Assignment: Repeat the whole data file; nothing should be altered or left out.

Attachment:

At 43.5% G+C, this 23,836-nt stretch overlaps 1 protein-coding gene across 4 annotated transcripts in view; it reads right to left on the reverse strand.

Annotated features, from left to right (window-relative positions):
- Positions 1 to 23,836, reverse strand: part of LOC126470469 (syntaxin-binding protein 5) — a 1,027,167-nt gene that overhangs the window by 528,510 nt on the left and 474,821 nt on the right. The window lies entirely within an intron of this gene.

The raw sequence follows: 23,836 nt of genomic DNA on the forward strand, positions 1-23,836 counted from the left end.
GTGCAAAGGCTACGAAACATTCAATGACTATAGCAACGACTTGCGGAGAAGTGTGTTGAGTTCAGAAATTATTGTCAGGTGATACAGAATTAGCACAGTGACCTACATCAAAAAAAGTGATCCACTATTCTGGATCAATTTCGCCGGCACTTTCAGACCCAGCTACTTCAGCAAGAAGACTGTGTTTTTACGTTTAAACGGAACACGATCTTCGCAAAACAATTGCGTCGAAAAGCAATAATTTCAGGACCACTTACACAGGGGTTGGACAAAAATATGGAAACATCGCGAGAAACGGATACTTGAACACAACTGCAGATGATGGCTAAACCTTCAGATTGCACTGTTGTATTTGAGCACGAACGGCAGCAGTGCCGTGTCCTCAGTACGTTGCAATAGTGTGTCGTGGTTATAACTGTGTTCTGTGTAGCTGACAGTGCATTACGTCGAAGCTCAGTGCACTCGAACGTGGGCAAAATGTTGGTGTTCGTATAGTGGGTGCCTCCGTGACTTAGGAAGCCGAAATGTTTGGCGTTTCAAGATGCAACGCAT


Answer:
At 43.5% G+C, this 23,836-nt stretch overlaps 1 protein-coding gene across 4 annotated transcripts in view; it reads right to left on the reverse strand.

Annotated features, from left to right (window-relative positions):
- Positions 1 to 23,836, reverse strand: part of LOC126470469 (syntaxin-binding protein 5) — a 1,027,167-nt gene that overhangs the window by 528,510 nt on the left and 474,821 nt on the right. The window lies entirely within an intron of this gene.

The raw sequence follows: 23,836 nt of genomic DNA on the forward strand, positions 1-23,836 counted from the left end.
GTGCAAAGGCTACGAAACATTCAATGACTATAGCAACGACTTGCGGAGAAGTGTGTTGAGTTCAGAAATTATTGTCAGGTGATACAGAATTAGCACAGTGACCTACATCAAAAAAAGTGATCCACTATTCTGGATCAATTTCGCCGGCACTTTCAGACCCAGCTACTTCAGCAAGAAGACTGTGTTTTTACGTTTAAACGGAACACGATCTTCGCAAAACAATTGCGTCGAAAAGCAATAATTTCAGGACCACTTACACAGGGGTTGGACAAAAATATGGAAACATCGCGAGAAACGGATACTTGAACACAACTGCAGATGATGGCTAAACCTTCAGATTGCACTGTTGTATTTGAGCACGAACGGCAGCAGTGCCGTGTCCTCAGTACGTTGCAATAGTGTGTCGTGGTTATAACTGTGTTCTGTGTAGCTGACAGTGCATTACGTCGAAGCTCAGTGCACTCGAACGTGGGCAAAATGTTGGTGTTCGTATAGTGGGTGCCTCCGTGACTTAGGAAGCCGAAATGTTTGGCGTTTCAAGATGCAACGCAT